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Seeing Through the Transparency Debate

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Recently, following the example of Google, Twitter issued its first transparency report. This was move lauded by many and the report's contents was heavily analysed to see which governments were making requests for details about Twitter's users, how many they were making and how many were granted.

To properly understand this debate, however, it's best to take a moment to really understand the two forces at its centre: transparency and privacy.

First, let's look at transparency. In the context of this debate, transparency is usually shorthand for holding corporations and governments to account; making sure that they're doing the right thing when holding or accessing data about us. Of course, corporations and governments need to access our data for various reasons, but we don't want them to have too much of it. Essentially, it's seen through the prism of personal freedom.

On the other side of this debate we have privacy. This is the domain of the individual. The debate naturally centres on people's right to live their lives without being surveilled. There is also a distrust of the ability of companies to securely hold private data. The recent spate of data loss by companies, including big technology brands like Yahoo and LinkedIn, have served only to underline this distrust.
The dual forces of transparency and privacy have come to the fore in the internet age; simply, there is more information out there. Companies like Google have been indexing it to make it easy to find. Governments have come under pressure to make more information available. Things are harder to hide, for corporations, governments and individuals.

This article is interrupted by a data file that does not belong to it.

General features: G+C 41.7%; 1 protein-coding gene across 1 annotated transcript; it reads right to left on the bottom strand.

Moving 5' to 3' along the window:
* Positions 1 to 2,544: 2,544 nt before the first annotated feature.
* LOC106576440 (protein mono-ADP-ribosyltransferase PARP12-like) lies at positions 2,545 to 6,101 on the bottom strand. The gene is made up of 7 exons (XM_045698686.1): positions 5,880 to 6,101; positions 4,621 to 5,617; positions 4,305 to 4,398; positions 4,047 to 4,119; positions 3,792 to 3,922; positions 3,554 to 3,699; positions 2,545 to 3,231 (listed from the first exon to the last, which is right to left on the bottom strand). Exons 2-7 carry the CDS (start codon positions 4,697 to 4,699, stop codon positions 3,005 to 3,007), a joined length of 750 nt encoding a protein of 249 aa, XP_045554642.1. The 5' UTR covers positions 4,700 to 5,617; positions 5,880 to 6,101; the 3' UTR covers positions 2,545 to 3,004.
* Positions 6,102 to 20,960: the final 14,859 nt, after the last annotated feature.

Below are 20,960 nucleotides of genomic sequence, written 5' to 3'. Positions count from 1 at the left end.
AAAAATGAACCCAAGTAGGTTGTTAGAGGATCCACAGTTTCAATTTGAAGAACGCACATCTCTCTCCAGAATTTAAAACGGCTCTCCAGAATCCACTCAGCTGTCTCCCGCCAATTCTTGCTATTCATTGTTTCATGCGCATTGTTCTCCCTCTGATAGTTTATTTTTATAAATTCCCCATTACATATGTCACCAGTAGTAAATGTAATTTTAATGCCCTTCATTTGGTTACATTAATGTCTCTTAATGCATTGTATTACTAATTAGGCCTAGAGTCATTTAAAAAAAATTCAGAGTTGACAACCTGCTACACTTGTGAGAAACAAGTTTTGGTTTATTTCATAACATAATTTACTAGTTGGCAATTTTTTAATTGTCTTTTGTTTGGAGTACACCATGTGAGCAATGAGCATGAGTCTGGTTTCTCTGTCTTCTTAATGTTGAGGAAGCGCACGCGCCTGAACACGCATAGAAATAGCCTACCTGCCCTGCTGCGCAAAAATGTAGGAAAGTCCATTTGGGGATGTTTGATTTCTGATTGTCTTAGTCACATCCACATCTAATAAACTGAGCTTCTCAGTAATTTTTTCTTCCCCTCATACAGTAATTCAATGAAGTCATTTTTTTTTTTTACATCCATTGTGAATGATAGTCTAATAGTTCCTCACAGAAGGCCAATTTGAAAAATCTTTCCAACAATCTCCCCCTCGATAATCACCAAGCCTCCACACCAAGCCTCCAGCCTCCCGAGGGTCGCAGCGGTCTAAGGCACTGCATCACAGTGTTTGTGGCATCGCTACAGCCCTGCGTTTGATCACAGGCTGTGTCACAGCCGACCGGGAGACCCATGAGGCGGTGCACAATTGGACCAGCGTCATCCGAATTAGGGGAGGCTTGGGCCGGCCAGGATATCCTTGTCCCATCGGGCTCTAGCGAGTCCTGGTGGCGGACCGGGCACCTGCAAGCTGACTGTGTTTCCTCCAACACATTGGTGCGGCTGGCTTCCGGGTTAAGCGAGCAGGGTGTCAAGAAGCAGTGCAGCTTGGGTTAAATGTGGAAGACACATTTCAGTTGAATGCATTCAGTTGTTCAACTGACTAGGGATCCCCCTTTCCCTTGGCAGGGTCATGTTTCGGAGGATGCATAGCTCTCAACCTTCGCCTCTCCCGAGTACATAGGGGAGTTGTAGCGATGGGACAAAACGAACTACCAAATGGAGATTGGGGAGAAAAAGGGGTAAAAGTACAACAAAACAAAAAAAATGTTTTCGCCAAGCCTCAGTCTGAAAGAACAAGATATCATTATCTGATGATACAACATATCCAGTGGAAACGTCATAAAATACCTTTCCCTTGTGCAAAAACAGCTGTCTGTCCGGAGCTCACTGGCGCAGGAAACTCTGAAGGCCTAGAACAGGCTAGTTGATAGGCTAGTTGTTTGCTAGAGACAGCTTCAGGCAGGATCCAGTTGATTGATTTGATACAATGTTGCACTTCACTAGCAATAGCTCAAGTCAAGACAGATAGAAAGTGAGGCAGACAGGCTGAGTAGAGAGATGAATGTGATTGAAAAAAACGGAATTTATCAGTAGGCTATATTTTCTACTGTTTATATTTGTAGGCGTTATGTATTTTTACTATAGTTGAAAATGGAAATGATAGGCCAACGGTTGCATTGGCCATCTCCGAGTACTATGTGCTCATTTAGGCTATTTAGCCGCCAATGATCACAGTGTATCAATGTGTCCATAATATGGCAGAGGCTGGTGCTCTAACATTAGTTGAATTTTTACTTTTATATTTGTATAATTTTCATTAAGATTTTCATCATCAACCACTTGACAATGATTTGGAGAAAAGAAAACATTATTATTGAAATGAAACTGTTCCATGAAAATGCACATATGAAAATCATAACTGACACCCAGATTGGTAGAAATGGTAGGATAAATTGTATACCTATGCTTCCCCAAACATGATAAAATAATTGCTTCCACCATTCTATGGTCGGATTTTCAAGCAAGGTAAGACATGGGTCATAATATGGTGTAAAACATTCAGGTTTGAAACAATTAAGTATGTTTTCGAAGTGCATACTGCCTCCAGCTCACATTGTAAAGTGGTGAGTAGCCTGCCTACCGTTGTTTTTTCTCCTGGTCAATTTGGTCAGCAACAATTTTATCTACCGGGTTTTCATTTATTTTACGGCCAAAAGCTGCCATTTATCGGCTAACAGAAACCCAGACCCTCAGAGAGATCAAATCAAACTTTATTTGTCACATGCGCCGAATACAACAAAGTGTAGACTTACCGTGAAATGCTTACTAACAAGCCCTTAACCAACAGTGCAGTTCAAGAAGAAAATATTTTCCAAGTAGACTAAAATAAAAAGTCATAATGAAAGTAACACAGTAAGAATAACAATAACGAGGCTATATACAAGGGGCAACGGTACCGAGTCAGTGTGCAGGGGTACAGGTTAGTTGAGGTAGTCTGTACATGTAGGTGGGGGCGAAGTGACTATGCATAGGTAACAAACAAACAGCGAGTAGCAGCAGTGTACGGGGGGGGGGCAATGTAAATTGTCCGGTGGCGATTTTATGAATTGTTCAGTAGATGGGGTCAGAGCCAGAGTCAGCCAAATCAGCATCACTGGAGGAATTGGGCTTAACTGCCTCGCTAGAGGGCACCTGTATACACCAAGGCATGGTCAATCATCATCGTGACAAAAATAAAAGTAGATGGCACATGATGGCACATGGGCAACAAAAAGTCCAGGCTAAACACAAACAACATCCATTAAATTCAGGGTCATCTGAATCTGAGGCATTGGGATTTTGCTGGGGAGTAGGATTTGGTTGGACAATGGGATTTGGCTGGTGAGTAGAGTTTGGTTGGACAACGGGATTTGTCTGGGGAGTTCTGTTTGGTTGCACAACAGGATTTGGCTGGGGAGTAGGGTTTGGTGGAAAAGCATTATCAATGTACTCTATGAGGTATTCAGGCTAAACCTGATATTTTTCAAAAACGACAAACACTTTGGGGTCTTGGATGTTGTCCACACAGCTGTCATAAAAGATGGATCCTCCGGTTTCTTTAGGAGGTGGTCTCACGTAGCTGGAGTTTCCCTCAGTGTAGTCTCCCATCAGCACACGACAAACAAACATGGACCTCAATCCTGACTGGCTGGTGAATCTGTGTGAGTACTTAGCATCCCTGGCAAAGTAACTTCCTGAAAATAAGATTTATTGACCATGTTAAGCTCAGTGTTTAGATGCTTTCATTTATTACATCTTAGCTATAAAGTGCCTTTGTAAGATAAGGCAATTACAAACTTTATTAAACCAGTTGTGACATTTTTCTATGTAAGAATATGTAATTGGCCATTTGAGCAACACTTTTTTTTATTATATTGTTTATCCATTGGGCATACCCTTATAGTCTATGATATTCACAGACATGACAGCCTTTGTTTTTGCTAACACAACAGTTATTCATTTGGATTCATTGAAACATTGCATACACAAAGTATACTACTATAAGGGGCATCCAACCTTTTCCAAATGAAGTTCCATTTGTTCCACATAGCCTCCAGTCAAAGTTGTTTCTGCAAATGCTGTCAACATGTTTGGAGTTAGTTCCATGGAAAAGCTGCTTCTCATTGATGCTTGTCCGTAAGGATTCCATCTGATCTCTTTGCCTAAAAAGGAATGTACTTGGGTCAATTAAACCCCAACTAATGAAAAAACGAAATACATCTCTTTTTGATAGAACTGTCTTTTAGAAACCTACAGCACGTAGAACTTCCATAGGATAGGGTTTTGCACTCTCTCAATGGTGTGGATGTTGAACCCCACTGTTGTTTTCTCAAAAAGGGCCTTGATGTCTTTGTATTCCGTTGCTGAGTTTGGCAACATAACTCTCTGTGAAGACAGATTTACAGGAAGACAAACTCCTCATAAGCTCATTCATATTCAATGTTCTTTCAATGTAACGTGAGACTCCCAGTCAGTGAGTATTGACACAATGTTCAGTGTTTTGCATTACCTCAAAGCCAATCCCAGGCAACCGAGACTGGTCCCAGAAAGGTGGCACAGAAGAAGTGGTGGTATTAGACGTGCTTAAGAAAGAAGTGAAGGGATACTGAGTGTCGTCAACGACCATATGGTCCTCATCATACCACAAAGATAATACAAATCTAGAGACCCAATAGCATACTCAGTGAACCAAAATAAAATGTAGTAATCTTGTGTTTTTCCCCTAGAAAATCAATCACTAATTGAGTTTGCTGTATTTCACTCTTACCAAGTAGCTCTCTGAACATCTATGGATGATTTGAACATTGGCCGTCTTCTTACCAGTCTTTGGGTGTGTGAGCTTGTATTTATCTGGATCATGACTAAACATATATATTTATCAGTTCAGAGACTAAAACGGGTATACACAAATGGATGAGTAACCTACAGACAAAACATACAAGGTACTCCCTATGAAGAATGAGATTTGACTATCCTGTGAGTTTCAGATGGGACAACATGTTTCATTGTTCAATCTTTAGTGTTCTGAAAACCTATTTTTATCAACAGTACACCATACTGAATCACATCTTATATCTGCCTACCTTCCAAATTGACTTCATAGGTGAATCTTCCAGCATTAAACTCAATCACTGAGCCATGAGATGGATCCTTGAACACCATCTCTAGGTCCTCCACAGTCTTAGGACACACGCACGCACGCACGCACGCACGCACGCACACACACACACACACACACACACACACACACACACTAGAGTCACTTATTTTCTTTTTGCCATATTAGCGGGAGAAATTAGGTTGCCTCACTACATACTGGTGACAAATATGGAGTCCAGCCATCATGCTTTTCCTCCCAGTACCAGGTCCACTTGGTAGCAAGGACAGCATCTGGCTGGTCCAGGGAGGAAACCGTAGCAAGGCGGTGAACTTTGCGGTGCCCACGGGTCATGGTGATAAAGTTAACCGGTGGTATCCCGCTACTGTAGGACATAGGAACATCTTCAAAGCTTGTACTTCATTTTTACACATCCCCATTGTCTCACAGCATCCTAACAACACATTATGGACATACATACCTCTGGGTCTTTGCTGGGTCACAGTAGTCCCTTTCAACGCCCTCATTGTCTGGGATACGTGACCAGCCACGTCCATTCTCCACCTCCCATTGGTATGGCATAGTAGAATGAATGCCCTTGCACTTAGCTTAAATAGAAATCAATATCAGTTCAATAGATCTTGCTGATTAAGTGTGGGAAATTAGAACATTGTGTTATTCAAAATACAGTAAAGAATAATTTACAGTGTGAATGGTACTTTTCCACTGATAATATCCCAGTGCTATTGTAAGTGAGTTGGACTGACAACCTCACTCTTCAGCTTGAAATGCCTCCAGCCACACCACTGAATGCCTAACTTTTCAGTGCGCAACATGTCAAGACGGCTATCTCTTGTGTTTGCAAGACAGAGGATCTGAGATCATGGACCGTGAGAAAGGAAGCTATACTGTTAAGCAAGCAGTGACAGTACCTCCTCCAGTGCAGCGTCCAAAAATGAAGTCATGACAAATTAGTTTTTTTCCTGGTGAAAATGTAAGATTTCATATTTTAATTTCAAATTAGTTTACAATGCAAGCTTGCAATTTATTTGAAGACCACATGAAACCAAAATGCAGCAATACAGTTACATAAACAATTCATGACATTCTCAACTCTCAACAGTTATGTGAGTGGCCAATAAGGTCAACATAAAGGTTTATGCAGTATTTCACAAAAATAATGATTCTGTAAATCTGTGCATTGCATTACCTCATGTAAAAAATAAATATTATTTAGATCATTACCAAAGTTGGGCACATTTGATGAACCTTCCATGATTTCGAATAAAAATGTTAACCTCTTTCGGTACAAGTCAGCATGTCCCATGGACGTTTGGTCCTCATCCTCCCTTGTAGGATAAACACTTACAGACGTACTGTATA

On social media, data is plentiful but much of it is also personal. Social media companies are constantly under pressure to ensure users are able to protect their privacy but also required by governments to prevent abuses occurring - either online or in the real world. This is when the idea of a transparency report becomes useful. It enables social media organisations to frame themselves as protectors of people's personal information, while at the same time giving information, which they have a duty to provide, to governments and corporations. The brilliance of such reports is that they not only enable social media networks to honestly tell users about the information they disclose to others, but also allow them to show how many requests they decline. By publishing the number of requests declined, they emphasis they are on their users' side.

Companies like Google and Twitter should be lauded for launching such reports. By letting us know how much information governments and corporations are asking for, they're treading a fine line by complying with disclosure requirements, yet keeping governments and corporation transparent while defending individual privacy.